Admittedly, what these food scientists are doing is remarkable and I support creating accessible, nutritious, globally healthy and sustainable food. However, in light of all the hubris-driven capabilities of humankind while taking these steps, do we really believe we can improve upon what nature has done for millennia? Besides asking “can we?” and “how much money will this make?” did anyone stop to ask, “should we?” Plant foods, in their unadulterated natural forms, are already packed with amino acids, proteins, micronutrients, antioxidants, and all the nutrients we need. Do we really need to see the flora of this earth so heavily processed in laboratories that we don’t even recognize them as plants in the end? Do we need to have a plant substitute for eggs, dairy, beef, and so on? How much energy is used in the production and transportation of laboratory- based foods? What is their end footprint—is it any better than local, seasonal, slow food-style meats? Is it possible to produce eggs, dairy, or beef, in a manner that is ethical and just as healthy and environmentally sustainable as their faux plant counterparts? We’ll save this longer discussion for another time, but for now, the short answer is “yes.” Documentaries such as Kiss the Ground research regenerative agriculture, and livestock companies such as Joyce Farms and Polyface Farms raise animals on grasslands that are biodiverse and practice seasonal pasture rotation of animals that mimic natural migration patterns. Scientists are now finding this type of regenerative farming sequesters carbon and has positive environmental impact.
Growing up in a heavily agrarian community in Hawaii, we had great access to fresh, natural foods. In the late ’80s my friend’s parents, who were vegan, were excited to try and share with us a soy-based vegan cheese. I remember first thinking, “What? Why? If it’s not made with milk, what is it?” It wasn’t very good, the texture was like plastic, and the flavor was just not there. Unfortunately, many of us have had these negative food experiences with alternative foods and now associate a certain stigma with them, oftentimes before even trying them. A big part of this problem is perception and managing expectations. If someone gives me a glass of strained, puréed almonds, water, and seaweed-based thickeners and tells me—who grew up drinking super local, fresh, grass-fed, pasture-raised, whole milk—that this is a glass of milk, I’m most likely (A) going to be confused and (B) be disappointed and not going to care for it. However, if this almond drink were to be made in a way that uses fresh, high-quality, whole-food ingredients with an appealing taste (maybe with a pinch of sea salt and sprinkle of cinnamon…hey, I’m a chef after all), then served to me as a delicious chilled almond drink, I’m much more likely to receive it with an open mind and enjoy it.
The Limitations of Labeling
The plant-based food industry, my palate, and my perceptions have come a long way since I was 8 years old. I have observed that many people make one of two preconceptions upon hearing a word like vegan in the description of a food: (A) “Here we go, more of that weird, flavorless, tree-hugging, hipster food” and automatically assume it won’t be a good experience or (B) “Vegan, this is so great! It is made with plants, which are ‘natural,’ and no dirty CO2-producing animals were involved; therefore, this must be super healthy for me and for the environment.” Or, on rare occasions we have (C) All of the above.
Let’s think about these things for a moment. A mango is vegan; is it a weird, flavorless food? Truffles—one of the most valuable foods in the world—also vegan. Most fresh-baked breads, such as an olive oil-rosemary focaccia, is vegan. They are not described as such, however, and we therefore simply take them as they are and openly enjoy them. Do you see where I’m going? On the other hand, donuts are (or can be) vegan, as are Oreo cookies…are these foods inherently healthy for you and the planet? Much like the confused “Not A Burger” lady, many of us have been programmed to have these preconceptions that if a food is labeled a certain way, it is better for us. We are raised “in the box” of a burger being made of beef and looking and tasting a certain way. As a chef, I’m classically trained to think we must exclusively use eggs, heavy cream, and butter to achieve certain textures and flavors. But what happens when we step out of the box, ask some questions, and seek a balanced answer that connects the dots of everything we’ve just covered?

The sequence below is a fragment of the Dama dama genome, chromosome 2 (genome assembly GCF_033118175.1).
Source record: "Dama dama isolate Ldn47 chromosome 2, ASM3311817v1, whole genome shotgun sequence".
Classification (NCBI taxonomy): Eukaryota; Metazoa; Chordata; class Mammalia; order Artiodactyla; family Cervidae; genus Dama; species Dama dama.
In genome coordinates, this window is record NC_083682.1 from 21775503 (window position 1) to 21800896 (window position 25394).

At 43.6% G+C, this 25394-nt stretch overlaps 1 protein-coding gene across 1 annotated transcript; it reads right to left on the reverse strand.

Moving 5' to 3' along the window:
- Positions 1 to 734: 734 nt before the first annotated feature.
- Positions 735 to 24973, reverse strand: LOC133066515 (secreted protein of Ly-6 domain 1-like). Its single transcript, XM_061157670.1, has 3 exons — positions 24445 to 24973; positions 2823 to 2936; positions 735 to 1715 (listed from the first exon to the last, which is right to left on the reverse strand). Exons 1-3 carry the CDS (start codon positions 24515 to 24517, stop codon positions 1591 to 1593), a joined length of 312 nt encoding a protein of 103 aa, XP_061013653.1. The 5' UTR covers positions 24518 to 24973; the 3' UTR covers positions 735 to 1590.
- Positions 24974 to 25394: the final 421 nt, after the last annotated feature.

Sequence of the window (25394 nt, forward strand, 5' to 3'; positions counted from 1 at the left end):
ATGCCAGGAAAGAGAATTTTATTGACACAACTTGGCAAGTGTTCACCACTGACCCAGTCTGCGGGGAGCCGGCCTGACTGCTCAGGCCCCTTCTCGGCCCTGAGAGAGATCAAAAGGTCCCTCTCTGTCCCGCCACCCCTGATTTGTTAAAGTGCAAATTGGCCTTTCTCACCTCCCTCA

I have found it to be a quite enjoyable challenge. In all the vast natural world of plants as ingredient options, can great flavors and textures be achieved without using the animal-based products I’ve been rigidly trained in while keeping the plant ingredients as unprocessed, whole, and close to their natural state as possible? Not because I am personally a subscriber to a vegan philosophy, but because I am a chef who, like a scientist, is driven to ask questions and make discoveries. Just because I was taught to use heavy cream to get a smooth, silky, rich mousse texture filled with the fats that boost flavor, does that mean there aren’t other ingredients that just as easily lend themselves to such results—without the need of a laboratory and a PhD in molecular engineering? I have discovered with simple ingredients like cashews, virgin coconut fat, avocados, raw cacao, and bananas, amazing dishes such as mousses; rich, creamy chocolate tortes; savory silky sandwich spreads, and many others can be created. As with any other type of cooking, all you need is high-quality, natural ingredients, a solid understanding of said ingredients, and good technique. The only dilemma left is whether to describe the dishes as vegan or plant-based—which appeals to some diners but turns away others—or to drop the need for labels altogether and simply call it food. Perhaps then we could skip the vaudeville act and go straight to enjoying delicious, clean, whole, unprocessed foods that are good for you, the planet, and the future.
Click HERE for a great recipe from Chef David Robbins for Garlic Herb Cashew Spread
Chef David Robbins (a true locavore chef) is an advocate for biodynamic agriculture, slow foods, clean eating/living, veggie forward cuisine, supporting family owned local businesses, and spreading education on all aspects of sustainability. Growing up on a small family farm in Hawaii gave him a unique appreciation and perspective for the places and people that produce our food. Chef Robbins launched “The Sunday Supper Club,” in collaboration with various local experts connected to a wide span of clean living components. Robbins describes the events as “a way to experience community, good eats, whole food philosophy, and meaningful conversations. His vision is to recreate the sense of healthy connectivity people had with the earth, their food, farmers, bakers, and neighbors that has been lost to too many of us in recent decades.